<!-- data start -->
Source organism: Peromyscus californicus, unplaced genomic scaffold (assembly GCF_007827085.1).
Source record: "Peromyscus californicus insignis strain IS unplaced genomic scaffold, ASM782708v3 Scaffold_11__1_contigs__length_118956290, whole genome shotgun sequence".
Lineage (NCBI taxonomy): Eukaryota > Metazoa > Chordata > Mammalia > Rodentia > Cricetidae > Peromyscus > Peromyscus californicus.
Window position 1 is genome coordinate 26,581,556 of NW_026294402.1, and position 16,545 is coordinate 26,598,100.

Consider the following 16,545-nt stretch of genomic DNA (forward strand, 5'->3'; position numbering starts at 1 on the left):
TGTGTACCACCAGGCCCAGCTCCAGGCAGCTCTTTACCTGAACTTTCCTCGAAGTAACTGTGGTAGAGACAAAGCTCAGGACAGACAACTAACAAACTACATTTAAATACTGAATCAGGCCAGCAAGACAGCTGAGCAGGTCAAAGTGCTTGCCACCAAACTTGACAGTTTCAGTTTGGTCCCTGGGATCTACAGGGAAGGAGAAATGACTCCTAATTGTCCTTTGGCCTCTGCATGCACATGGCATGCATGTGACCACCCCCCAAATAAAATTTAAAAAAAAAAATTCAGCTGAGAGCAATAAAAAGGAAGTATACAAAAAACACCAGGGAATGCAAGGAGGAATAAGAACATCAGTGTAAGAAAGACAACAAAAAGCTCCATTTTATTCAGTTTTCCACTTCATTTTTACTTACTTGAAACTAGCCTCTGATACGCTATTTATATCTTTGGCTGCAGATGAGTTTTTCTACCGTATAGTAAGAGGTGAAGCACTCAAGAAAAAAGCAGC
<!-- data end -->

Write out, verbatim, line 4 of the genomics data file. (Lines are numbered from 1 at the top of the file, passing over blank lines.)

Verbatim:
Window position 1 is genome coordinate 26,581,556 of NW_026294402.1, and position 16,545 is coordinate 26,598,100.